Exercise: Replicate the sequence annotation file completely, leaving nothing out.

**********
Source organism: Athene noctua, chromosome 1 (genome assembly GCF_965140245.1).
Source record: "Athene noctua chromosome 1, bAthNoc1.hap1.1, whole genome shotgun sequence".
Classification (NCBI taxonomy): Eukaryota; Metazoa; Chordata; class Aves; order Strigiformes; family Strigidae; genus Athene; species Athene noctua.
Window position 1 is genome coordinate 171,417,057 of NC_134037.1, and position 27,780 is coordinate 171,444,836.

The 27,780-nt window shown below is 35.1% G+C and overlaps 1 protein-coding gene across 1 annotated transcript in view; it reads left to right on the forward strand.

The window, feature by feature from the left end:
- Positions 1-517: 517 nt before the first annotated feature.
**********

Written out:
Source organism: Athene noctua, chromosome 1 (genome assembly GCF_965140245.1).
Source record: "Athene noctua chromosome 1, bAthNoc1.hap1.1, whole genome shotgun sequence".
Classification (NCBI taxonomy): Eukaryota; Metazoa; Chordata; class Aves; order Strigiformes; family Strigidae; genus Athene; species Athene noctua.
Window position 1 is genome coordinate 171,417,057 of NC_134037.1, and position 27,780 is coordinate 171,444,836.

The 27,780-nt window shown below is 35.1% G+C and overlaps 1 protein-coding gene across 1 annotated transcript in view; it reads left to right on the forward strand.

The window, feature by feature from the left end:
- Positions 1-517: 517 nt before the first annotated feature.